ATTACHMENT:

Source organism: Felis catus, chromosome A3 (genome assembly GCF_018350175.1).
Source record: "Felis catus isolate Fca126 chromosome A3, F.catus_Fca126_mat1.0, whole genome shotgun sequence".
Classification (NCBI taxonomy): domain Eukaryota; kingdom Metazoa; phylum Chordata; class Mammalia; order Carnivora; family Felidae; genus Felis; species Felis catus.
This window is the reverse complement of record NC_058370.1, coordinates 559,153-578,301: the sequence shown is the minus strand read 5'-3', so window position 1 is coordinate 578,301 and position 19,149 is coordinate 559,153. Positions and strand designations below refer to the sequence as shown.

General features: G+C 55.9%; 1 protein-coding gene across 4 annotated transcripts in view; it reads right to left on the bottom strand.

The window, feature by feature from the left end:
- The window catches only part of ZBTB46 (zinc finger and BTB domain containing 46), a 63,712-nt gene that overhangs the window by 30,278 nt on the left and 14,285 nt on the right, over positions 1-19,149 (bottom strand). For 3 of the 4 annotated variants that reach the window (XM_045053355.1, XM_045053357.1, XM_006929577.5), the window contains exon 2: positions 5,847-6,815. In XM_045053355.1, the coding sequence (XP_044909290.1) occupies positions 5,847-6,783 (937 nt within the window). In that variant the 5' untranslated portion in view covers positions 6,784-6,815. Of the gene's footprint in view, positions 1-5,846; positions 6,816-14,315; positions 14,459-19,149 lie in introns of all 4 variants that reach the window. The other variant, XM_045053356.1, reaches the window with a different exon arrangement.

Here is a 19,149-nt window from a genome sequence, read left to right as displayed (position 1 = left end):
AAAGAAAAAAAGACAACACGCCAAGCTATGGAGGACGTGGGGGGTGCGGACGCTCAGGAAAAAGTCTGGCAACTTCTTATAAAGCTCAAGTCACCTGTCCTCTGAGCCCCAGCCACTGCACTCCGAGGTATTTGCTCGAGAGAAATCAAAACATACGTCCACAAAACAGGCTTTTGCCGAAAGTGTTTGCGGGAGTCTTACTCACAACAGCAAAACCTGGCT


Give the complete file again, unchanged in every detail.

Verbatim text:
Source organism: Felis catus, chromosome A3 (genome assembly GCF_018350175.1).
Source record: "Felis catus isolate Fca126 chromosome A3, F.catus_Fca126_mat1.0, whole genome shotgun sequence".
Classification (NCBI taxonomy): domain Eukaryota; kingdom Metazoa; phylum Chordata; class Mammalia; order Carnivora; family Felidae; genus Felis; species Felis catus.
This window is the reverse complement of record NC_058370.1, coordinates 559,153-578,301: the sequence shown is the minus strand read 5'-3', so window position 1 is coordinate 578,301 and position 19,149 is coordinate 559,153. Positions and strand designations below refer to the sequence as shown.

General features: G+C 55.9%; 1 protein-coding gene across 4 annotated transcripts in view; it reads right to left on the bottom strand.

The window, feature by feature from the left end:
- The window catches only part of ZBTB46 (zinc finger and BTB domain containing 46), a 63,712-nt gene that overhangs the window by 30,278 nt on the left and 14,285 nt on the right, over positions 1-19,149 (bottom strand). For 3 of the 4 annotated variants that reach the window (XM_045053355.1, XM_045053357.1, XM_006929577.5), the window contains exon 2: positions 5,847-6,815. In XM_045053355.1, the coding sequence (XP_044909290.1) occupies positions 5,847-6,783 (937 nt within the window). In that variant the 5' untranslated portion in view covers positions 6,784-6,815. Of the gene's footprint in view, positions 1-5,846; positions 6,816-14,315; positions 14,459-19,149 lie in introns of all 4 variants that reach the window. The other variant, XM_045053356.1, reaches the window with a different exon arrangement.

Here is a 19,149-nt window from a genome sequence, read left to right as displayed (position 1 = left end):
AAAGAAAAAAAGACAACACGCCAAGCTATGGAGGACGTGGGGGGTGCGGACGCTCAGGAAAAAGTCTGGCAACTTCTTATAAAGCTCAAGTCACCTGTCCTCTGAGCCCCAGCCACTGCACTCCGAGGTATTTGCTCGAGAGAAATCAAAACATACGTCCACAAAACAGGCTTTTGCCGAAAGTGTTTGCGGGAGTCTTACTCACAACAGCAAAACCTGGCT